By Mark Reisenauer
July 29, 2021 at 5:00 am ET
COVID-19 has highlighted the health challenges of America’s seniors — hitting them harder than the rest of the population. But the pandemic obscured public policy reforms needed to help older adults afford the care they need, beyond the coronavirus. As we work together to make progress towards a post-pandemic dawn, it is time for Congress to address this irony and to ease the ongoing financial burden that many of our seniors face for the medicines they need.
Many low- and fixed-income seniors received the federal relief payments issued in the last year. At the same time, older Americans, like all of us, are benefiting from COVID-19 vaccines at no cost. Although retired adults may not have suffered the financial impacts of the pandemic as acutely as some younger people in the workforce, this may skew another reality, which is that too many seniors — especially those who are battling severe diseases — struggle to pay for their medicines.
Nearly 1 in 4 seniors said their out-of-pocket costs for medicines were a problem in a survey taken just before COVID-19 hit. More recent data show nearly a third of those on Medicare now worry about the total costs they will have to pay for their prescription drugs.
These costs take two major forms: First, beneficiaries in Medicare Part D often face significant cost sharing, particularly for specialty medicines that treat serious diseases and conditions. Second, the structure of the Part D program can concentrate large costs at the beginning of a plan year — a big problem for people living on fixed incomes. For example, studies found that Part D beneficiaries with rheumatoid arthritis, multiple sclerosis and chronic myeloid leukemia incur 25 to 40 percent of their out-of-pocket costs in the first month of treatment.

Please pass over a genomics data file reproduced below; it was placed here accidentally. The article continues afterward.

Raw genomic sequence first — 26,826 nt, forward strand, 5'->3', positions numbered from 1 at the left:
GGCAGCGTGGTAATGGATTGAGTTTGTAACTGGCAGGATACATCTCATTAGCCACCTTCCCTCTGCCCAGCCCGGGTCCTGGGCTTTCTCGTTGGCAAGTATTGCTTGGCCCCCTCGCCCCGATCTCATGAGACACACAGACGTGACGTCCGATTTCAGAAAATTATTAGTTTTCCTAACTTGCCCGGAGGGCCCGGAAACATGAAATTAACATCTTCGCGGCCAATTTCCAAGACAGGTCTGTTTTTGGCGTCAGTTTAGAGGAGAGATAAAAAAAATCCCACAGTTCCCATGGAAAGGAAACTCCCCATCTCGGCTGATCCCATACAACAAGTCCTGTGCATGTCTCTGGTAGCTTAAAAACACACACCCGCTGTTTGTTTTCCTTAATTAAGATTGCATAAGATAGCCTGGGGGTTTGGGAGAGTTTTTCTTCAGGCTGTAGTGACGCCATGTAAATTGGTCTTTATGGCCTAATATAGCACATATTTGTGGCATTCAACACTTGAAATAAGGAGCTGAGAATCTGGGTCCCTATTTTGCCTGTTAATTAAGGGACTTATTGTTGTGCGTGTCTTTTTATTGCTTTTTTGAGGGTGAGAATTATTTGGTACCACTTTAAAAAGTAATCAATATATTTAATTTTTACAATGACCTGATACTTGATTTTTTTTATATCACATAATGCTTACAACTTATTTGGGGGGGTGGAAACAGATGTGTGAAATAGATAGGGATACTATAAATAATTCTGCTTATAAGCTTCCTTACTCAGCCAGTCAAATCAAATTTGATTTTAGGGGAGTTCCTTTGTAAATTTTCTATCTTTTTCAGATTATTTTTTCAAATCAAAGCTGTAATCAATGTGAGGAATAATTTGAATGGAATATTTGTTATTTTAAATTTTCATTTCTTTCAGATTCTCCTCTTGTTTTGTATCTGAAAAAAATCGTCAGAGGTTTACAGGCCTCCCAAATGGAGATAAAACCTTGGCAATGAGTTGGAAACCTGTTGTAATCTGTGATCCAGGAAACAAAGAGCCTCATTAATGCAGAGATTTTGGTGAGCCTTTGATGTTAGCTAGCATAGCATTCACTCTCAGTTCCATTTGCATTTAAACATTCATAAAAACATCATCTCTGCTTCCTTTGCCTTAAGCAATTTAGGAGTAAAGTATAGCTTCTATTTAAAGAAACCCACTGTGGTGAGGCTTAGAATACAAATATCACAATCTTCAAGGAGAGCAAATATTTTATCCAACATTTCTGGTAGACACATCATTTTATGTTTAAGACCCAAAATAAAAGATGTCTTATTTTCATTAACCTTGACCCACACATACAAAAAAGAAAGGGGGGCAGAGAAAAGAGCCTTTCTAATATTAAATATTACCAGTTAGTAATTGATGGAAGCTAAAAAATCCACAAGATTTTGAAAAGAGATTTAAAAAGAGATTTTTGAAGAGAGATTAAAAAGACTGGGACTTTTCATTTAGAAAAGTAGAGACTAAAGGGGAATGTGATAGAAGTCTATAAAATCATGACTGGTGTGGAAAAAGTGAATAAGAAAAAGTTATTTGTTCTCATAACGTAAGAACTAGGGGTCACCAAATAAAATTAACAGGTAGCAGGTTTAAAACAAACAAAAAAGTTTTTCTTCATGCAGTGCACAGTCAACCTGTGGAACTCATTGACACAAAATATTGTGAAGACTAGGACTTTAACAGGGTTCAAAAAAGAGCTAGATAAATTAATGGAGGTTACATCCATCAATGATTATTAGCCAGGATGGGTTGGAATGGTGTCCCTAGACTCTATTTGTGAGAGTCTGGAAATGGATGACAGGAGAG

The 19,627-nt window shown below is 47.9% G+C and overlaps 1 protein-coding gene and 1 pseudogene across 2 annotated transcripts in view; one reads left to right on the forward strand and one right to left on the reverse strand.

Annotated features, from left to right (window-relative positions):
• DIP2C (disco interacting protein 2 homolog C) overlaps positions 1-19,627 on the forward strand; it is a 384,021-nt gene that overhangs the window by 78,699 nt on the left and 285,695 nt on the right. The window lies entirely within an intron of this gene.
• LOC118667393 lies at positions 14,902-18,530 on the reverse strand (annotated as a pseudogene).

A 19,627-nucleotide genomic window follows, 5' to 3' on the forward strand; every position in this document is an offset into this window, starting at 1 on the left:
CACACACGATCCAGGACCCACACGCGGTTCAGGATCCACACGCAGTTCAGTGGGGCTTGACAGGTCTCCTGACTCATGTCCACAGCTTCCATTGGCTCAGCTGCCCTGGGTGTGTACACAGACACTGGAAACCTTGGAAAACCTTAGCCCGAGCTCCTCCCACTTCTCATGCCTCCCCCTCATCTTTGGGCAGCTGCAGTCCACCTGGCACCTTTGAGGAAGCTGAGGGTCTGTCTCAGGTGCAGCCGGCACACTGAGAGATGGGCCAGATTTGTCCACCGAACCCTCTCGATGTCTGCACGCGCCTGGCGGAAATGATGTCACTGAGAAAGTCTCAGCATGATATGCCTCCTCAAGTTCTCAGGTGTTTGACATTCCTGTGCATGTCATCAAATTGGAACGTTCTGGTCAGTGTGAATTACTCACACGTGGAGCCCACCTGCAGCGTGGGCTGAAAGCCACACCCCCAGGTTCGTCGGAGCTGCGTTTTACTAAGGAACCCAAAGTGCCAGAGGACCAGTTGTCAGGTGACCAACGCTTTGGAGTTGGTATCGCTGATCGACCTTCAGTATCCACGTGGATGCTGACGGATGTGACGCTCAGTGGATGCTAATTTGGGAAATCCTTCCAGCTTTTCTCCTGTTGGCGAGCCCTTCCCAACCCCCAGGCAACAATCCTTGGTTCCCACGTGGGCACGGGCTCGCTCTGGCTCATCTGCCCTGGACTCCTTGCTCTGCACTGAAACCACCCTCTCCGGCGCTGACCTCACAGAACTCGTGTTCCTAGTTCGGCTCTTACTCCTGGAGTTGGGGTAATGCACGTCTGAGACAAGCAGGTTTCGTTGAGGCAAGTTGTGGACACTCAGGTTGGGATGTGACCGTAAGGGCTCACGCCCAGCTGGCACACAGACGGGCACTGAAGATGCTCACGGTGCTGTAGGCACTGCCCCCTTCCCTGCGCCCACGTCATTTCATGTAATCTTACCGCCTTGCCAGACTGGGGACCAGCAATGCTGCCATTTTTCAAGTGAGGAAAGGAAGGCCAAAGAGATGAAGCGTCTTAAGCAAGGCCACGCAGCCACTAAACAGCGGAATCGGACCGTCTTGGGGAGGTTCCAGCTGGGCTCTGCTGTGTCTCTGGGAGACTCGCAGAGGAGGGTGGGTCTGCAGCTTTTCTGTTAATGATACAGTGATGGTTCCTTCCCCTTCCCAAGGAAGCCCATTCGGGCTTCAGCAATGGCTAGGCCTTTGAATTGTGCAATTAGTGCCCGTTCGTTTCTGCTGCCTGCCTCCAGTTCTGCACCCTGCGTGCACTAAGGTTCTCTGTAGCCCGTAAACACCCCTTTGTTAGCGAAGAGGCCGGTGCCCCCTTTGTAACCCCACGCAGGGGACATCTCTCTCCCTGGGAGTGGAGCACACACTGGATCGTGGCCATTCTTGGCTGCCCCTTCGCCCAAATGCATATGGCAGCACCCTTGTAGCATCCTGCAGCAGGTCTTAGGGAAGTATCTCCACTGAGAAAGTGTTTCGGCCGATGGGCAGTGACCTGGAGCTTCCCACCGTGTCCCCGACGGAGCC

This is the real-world experience of seniors enrolled in Medicare Part D, which comes on top of managing the overall complexity of the health care system. Like many people, I did not fully appreciate this complexity — until my father received a head and neck cancer diagnosis several years ago and I became one of his caregivers. Coordinating and navigating his care was challenging given that there’s not a roadmap and support was limited. In a situation like my dad’s, the last thing anyone needs is to worry about how they will be able to afford their medicines.
Accumulating research shows that the financial burden makes health outcomes worse. High out-of-pocket costs are among the reasons people give for not taking prescribed medicines or for splitting doses. Such “adherence” failures lead to more than 125,000 deaths every year. In the words of a study by the National Bureau of Economic Research and Harvard University economists, “small increases in cost cause patients to cut back on drugs with large benefits, ultimately causing their death.”
These real-world perspectives are ones that policymakers should heed if they want to truly help seniors. Too often, policy discussions focus on the list prices of prescription drugs in the United States, which no Medicare beneficiary actually pays, or call for government price-setting of drugs that would disincentivize future research and development and limit access to new therapies.
Taking the patients’ view instead, three policy reforms could ease the financial burden substantially while preserving a system that values continued medical progress.
First, a legislated cap on annual out-of-pocket drug costs for seniors is an overdue improvement to the Part D program — serving to minimize the financial burden regardless of a patient’s health status. Second, it is time for what some call “smoothing” of costs evenly over the course of a year, most likely through the option of installment payments after beneficiaries have reached their deductibles and initial coverage.
Finally — and extending beyond seniors to all Americans — it is long past time that the rebates and discounts drug companies negotiate with insurers get passed along to lower patients’ costs.
Medicare Part D has been a tremendous success. However, when the benefit was created more than 15 years ago, it was designed to fit the drugs on the market at that time, which were mainly therapies for chronic conditions. We’ve since advanced the science and patients with serious conditions can now be treated with complex specialty medicines available at the pharmacy counter.
Part D needs to evolve to keep pace with today’s science — without sacrificing tomorrow’s advances. These policy changes would provide seniors financial relief that is tangible and targeted: qualities that have the potential to earn bipartisan endorsement.
Mark Reisenauer is president of Astellas Pharma US.
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